How Many Watts Does a Refrigerator Use?

June 3, 2024
Refrigerator Repair

Refrigerators are one of those appliances that we just can’t live without. They keep food fresh, drinks cool, and often dispense filtered water—and we rarely give them a second thought! However, refrigerators can use a significant amount of your household energy, particularly if you have a model that isn’t very energy efficient. If you’re thinking of getting a new refrigerator or are just curious about the watts your refrigerator uses, this article is for you! We help demystify the facts by breaking down how watts impact energy efficiency, as well as outlining the average wattage you can expect for different types of refrigerators. 

Understanding Watts and Energy Efficiency

Let’s start with the absolute basics—what do we actually mean by ‘watts’? Watts are a unit of measurement that indicates how much energy is being used by an appliance or electrical device. Lower wattage indicates that your refrigerator is using less energy, but this often corresponds with a smaller size which may not be suitable for your needs. Refrigerators with higher energy efficiency are able to achieve the necessary cooling with a lower wattage, without compromising on space or performance. This is conferred by the Energy Star rating system, which awards appliances a star rating based on their energy efficiency. 

Average Wattage by Refrigerator Type

The wattage used by your refrigerator will be affected by the type and size of your appliance. Here’s a breakdown of the average wattage used by the four most common types of refrigerators:

Freezer-on-Top Models

Models with the freezer at the top are the most common refrigerator type—and also the most energy efficient! These refrigerators tend to be slightly smaller than other types, and having the freezer at the top means that the compressor doesn’t have to work as hard as with other models. Depending on the size, these types of refrigerators use between 100 and 150 watts per hour. 

Freezer-at-the-Bottom Models

These models are similar to freezer-on-top refrigerators but use slightly more energy. The overall wattage used depends mostly on size, but they average between 150 and 200 watts per hour. 

Side-by-Side Models

These refrigerators usually use more wattage than stacked refrigerators, but this is mostly due to their larger size. The wattage is usually within the 200-300 watts range. While this is higher, the side-by-side aspect is also very convenient, so many people find this worthwhile. 

French Door Models

French door refrigerators usually feature a separate freezer compartment, either on the bottom or the top, and a large, spacious fridge compartment with French doors. These are the most energy-hungry of the refrigerator types. They also frequently come with other convenient features that add to the energy load, such as water and ice dispensers. These models often use between 250 and 500 watts per hour on average. 

Factors Affecting Refrigerator Wattage

A few different factors can impact the wattage used by your refrigerator. As we mentioned above, the size of your refrigerator has a big impact, so bear this in mind when choosing a model. Choosing the smallest fridge to suit your needs is probably the easiest way to get a lower-wattage appliance. 

Energy efficiency has also improved a lot in recent years, and newer models of refrigerators are usually a lot more energy efficient than older models. Extra features, which are often available in luxury models, can also add to the energy consumption, so if wattage is a concern for you, avoid features like ice makers and water dispensers.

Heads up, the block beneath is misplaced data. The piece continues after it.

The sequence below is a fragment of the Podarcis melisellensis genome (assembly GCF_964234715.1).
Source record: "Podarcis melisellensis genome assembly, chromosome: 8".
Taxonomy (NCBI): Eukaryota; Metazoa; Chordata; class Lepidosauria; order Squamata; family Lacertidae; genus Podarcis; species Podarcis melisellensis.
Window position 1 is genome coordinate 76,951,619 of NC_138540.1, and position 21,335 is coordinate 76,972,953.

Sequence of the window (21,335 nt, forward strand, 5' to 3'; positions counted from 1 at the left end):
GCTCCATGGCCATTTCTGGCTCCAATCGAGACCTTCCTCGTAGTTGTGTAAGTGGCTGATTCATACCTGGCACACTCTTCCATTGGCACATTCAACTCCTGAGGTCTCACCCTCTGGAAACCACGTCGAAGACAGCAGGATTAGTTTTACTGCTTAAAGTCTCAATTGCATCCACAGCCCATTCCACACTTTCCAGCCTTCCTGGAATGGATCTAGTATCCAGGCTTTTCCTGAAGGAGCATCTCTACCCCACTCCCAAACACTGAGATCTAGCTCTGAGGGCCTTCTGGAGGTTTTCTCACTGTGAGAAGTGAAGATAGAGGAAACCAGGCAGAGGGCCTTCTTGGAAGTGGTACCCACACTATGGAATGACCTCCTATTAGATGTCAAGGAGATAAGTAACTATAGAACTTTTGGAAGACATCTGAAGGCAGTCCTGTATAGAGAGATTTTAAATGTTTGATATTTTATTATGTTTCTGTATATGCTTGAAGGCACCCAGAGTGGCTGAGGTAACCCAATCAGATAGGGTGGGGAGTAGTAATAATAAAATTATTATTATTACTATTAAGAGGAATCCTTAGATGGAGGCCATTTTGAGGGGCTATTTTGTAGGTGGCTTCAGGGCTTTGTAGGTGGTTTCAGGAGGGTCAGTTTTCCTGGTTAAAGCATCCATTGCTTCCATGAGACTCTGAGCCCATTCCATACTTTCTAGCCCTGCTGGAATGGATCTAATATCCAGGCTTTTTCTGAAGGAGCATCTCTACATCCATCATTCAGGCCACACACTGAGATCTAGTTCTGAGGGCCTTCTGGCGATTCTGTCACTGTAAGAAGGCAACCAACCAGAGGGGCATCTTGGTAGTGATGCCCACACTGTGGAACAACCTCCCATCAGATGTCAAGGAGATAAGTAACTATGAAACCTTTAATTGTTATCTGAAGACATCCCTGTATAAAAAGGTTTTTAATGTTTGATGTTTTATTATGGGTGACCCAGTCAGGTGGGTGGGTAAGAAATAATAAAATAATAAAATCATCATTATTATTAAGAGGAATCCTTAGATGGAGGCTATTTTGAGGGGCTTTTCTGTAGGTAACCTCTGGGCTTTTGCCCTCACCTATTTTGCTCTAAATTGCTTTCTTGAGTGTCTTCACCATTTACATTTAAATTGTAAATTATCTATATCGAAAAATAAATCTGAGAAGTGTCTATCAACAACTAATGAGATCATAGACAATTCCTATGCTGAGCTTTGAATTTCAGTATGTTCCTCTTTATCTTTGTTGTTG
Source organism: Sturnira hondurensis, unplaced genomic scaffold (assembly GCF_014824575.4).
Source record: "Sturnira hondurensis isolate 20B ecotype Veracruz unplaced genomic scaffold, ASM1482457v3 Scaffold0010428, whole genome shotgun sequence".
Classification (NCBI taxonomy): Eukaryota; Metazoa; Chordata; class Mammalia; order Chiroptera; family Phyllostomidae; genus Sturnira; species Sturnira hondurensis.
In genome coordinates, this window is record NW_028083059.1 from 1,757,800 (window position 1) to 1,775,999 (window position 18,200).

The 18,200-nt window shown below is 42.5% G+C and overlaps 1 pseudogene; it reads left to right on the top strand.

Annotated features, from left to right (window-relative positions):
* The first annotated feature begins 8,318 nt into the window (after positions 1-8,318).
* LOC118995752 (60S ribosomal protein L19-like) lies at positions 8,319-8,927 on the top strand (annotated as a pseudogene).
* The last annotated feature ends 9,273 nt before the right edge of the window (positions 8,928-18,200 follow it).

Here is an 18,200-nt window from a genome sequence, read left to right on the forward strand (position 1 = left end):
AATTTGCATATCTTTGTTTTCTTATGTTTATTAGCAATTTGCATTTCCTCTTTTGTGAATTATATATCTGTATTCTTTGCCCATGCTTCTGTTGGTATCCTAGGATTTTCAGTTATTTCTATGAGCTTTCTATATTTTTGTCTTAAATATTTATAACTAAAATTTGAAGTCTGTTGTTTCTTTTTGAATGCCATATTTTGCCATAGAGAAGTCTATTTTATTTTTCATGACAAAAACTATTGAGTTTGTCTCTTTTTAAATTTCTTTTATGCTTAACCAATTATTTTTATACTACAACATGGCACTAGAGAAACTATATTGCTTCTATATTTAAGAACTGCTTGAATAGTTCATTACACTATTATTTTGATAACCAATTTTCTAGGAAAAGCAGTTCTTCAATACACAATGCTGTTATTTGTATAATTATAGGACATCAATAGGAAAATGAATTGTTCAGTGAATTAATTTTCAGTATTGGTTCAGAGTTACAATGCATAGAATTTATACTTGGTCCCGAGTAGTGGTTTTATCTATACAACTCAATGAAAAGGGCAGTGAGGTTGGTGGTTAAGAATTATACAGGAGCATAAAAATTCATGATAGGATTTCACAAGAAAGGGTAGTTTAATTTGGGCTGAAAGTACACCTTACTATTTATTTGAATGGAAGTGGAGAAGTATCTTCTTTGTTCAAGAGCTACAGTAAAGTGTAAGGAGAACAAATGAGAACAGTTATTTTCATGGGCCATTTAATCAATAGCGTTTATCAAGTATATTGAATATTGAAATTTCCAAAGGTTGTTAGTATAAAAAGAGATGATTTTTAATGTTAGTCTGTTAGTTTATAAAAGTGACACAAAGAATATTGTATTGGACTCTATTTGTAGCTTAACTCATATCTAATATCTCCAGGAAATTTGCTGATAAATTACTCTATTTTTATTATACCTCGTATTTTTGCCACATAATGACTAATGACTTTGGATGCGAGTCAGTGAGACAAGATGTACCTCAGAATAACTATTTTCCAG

The climate where you live or the temperature of your home can also affect how many watts your refrigerator uses. If you live in a hot, humid climate, your fridge is going to have to work harder to maintain its temperature. 

Tips to Reduce Refrigerator Energy Consumption

Even if your refrigerator is not the lowest wattage model available, there are still steps you can take to reduce energy consumption. Our top tips include:

  • Place the refrigerator in a cool part of your kitchen, preferably not right next to the oven. 
  • Set your fridge and freezer to optimal temperature levels to avoid unnecessary power usage. The FDA recommends you keep the refrigerator temperature at or below 40° F (4° C) and the freezer temperature at 0° F (-18° C).
  • Avoid opening the fridge too frequently, as this causes cool air to escape. 
  • Make sure the door seals are clean and functioning correctly. Loose seals let warm air in and mean your refrigerator uses more watts to maintain its temperature. 
  • When placing leftovers in your fridge or freezer, allow them to cool to room temperature first. 
  • Keep your refrigerator coils clean to ensure your fridge is operating as efficiently as possible. 

Considering Energy Star-Rated Models

Energy star ratings are designed to let consumers compare and contrast the energy efficiency of appliances. To earn an Energy Star, your refrigerator must meet stringent energy standards laid out by the US Environmental Protection Agency or the US Department of Energy. On average, appliances that qualify for an Energy Star use around 15% less energy than standard models. This translates to a significant energy saving over the lifespan of the appliance, including a considerable financial benefit. 

Monitoring Your Refrigerator’s Power Usage

Monitoring the power usage of your refrigerator is a great way to understand how much energy it’s consuming. It also allows you to make changes to your usage if necessary. The easiest way to do this is to purchase a plug-in power meter to measure the actual wattage being used by your fridge. This can help you identify potential issues that can prevent your fridge from functioning efficiently, such as loose door seals or dirty refrigerator coils.


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